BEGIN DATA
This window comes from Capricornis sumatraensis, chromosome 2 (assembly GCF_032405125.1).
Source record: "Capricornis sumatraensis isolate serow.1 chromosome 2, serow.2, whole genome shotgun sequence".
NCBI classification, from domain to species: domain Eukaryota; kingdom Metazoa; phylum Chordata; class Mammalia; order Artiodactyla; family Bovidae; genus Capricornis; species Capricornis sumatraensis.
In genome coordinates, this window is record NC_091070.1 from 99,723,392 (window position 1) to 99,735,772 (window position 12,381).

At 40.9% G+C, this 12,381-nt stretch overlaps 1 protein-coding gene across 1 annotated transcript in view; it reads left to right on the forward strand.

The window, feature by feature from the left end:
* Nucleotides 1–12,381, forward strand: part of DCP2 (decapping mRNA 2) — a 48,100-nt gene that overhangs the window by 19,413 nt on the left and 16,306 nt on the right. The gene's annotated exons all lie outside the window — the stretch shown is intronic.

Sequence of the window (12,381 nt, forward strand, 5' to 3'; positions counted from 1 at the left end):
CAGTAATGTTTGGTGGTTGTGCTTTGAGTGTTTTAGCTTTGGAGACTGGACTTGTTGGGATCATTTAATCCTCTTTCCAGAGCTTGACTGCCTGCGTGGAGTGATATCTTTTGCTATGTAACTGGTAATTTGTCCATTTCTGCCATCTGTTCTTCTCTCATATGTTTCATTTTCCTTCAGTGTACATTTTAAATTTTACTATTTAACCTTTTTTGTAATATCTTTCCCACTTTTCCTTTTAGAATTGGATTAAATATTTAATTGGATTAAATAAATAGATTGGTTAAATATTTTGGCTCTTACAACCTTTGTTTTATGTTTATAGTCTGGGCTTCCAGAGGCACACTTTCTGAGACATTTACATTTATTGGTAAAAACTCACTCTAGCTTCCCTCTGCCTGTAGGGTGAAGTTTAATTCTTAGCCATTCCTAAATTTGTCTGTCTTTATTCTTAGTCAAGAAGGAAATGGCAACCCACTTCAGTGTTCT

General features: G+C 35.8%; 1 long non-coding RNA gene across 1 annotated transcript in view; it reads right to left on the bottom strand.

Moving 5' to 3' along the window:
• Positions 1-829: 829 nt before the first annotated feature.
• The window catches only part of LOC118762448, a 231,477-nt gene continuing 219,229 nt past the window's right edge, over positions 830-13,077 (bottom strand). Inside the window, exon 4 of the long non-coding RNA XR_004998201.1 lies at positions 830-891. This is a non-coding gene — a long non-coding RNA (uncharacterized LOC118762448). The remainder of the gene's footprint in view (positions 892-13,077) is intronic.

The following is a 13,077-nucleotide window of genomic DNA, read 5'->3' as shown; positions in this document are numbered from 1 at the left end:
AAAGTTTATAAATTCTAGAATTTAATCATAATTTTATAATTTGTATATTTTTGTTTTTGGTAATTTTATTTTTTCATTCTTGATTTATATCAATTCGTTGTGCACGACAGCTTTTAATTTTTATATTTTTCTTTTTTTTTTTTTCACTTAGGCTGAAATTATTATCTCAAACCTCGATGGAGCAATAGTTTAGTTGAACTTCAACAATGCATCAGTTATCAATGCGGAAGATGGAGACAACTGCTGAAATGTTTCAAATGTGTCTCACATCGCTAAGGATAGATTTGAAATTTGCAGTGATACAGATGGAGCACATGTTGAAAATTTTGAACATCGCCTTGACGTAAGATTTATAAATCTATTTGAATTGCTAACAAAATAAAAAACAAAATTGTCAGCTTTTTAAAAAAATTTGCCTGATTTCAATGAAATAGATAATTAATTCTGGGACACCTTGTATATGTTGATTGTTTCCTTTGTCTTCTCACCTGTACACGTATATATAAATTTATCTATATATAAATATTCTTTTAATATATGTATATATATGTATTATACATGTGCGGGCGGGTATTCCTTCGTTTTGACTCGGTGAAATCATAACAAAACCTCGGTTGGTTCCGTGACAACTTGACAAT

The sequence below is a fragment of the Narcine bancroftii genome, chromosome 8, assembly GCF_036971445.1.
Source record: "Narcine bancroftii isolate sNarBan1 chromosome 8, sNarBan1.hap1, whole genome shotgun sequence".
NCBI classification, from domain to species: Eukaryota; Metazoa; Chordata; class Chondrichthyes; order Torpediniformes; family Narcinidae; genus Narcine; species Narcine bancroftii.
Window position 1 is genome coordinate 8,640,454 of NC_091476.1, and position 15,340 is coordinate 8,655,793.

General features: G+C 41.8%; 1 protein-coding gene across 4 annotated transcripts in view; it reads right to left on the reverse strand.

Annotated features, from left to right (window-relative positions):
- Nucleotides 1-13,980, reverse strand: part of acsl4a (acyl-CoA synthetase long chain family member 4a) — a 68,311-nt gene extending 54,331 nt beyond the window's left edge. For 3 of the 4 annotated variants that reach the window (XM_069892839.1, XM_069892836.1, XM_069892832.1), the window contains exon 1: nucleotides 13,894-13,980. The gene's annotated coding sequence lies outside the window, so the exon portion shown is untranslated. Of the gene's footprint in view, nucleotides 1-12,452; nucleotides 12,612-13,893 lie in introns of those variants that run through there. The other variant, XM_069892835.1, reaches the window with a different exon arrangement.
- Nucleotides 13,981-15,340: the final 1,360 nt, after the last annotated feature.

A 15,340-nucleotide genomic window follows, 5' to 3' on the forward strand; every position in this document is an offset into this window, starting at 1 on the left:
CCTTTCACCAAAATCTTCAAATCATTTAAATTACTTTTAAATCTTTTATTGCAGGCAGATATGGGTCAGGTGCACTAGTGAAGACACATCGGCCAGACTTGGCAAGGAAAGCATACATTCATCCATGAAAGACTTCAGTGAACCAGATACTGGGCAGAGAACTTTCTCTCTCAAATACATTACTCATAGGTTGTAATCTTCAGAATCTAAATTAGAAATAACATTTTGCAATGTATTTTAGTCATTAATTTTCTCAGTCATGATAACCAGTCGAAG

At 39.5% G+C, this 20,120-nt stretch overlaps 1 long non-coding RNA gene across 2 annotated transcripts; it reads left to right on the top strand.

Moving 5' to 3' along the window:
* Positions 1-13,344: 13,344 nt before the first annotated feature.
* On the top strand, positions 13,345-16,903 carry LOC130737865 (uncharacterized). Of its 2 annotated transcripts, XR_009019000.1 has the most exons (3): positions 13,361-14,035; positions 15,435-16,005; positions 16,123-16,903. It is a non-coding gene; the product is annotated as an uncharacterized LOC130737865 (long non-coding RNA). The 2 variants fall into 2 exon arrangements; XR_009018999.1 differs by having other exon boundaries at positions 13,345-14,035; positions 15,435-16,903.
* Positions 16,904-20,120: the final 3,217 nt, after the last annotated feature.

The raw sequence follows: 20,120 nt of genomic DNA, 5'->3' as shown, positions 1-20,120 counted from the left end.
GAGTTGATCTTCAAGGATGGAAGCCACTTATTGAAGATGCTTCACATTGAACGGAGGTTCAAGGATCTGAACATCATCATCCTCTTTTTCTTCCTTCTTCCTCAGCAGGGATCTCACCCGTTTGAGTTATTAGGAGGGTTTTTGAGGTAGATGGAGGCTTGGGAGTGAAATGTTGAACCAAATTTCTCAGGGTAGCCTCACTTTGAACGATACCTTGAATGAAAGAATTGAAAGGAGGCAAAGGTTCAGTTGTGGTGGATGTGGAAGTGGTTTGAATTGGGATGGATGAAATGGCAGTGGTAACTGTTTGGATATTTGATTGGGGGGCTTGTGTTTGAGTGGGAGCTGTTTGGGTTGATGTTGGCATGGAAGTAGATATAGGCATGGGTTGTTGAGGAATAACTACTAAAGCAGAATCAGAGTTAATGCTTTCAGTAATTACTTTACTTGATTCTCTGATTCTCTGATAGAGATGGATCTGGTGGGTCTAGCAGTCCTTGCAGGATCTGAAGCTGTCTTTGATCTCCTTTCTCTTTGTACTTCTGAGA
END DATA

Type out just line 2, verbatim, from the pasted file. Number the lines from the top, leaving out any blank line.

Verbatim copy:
Source record: "Capricornis sumatraensis isolate serow.1 chromosome 2, serow.2, whole genome shotgun sequence".